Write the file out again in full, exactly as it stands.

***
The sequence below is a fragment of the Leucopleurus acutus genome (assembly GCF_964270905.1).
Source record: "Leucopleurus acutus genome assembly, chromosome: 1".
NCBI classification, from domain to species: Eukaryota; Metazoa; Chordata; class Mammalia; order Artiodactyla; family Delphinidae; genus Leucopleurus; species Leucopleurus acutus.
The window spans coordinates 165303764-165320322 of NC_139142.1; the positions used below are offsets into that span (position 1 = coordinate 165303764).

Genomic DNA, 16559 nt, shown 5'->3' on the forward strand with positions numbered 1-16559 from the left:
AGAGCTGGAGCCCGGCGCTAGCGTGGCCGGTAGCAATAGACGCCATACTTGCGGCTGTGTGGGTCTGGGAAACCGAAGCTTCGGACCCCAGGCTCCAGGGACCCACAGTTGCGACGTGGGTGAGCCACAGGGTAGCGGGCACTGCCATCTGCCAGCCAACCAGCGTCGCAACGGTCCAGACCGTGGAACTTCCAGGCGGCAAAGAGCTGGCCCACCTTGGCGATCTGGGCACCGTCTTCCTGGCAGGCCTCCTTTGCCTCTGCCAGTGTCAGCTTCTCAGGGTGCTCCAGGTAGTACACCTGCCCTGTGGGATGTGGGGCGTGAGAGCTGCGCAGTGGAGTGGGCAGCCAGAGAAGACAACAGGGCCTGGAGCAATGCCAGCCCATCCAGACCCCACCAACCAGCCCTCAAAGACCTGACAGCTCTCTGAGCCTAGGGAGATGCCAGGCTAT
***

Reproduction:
The sequence below is a fragment of the Leucopleurus acutus genome (assembly GCF_964270905.1).
Source record: "Leucopleurus acutus genome assembly, chromosome: 1".
NCBI classification, from domain to species: Eukaryota; Metazoa; Chordata; class Mammalia; order Artiodactyla; family Delphinidae; genus Leucopleurus; species Leucopleurus acutus.
The window spans coordinates 165303764-165320322 of NC_139142.1; the positions used below are offsets into that span (position 1 = coordinate 165303764).

Genomic DNA, 16559 nt, shown 5'->3' on the forward strand with positions numbered 1-16559 from the left:
AGAGCTGGAGCCCGGCGCTAGCGTGGCCGGTAGCAATAGACGCCATACTTGCGGCTGTGTGGGTCTGGGAAACCGAAGCTTCGGACCCCAGGCTCCAGGGACCCACAGTTGCGACGTGGGTGAGCCACAGGGTAGCGGGCACTGCCATCTGCCAGCCAACCAGCGTCGCAACGGTCCAGACCGTGGAACTTCCAGGCGGCAAAGAGCTGGCCCACCTTGGCGATCTGGGCACCGTCTTCCTGGCAGGCCTCCTTTGCCTCTGCCAGTGTCAGCTTCTCAGGGTGCTCCAGGTAGTACACCTGCCCTGTGGGATGTGGGGCGTGAGAGCTGCGCAGTGGAGTGGGCAGCCAGAGAAGACAACAGGGCCTGGAGCAATGCCAGCCCATCCAGACCCCACCAACCAGCCCTCAAAGACCTGACAGCTCTCTGAGCCTAGGGAGATGCCAGGCTAT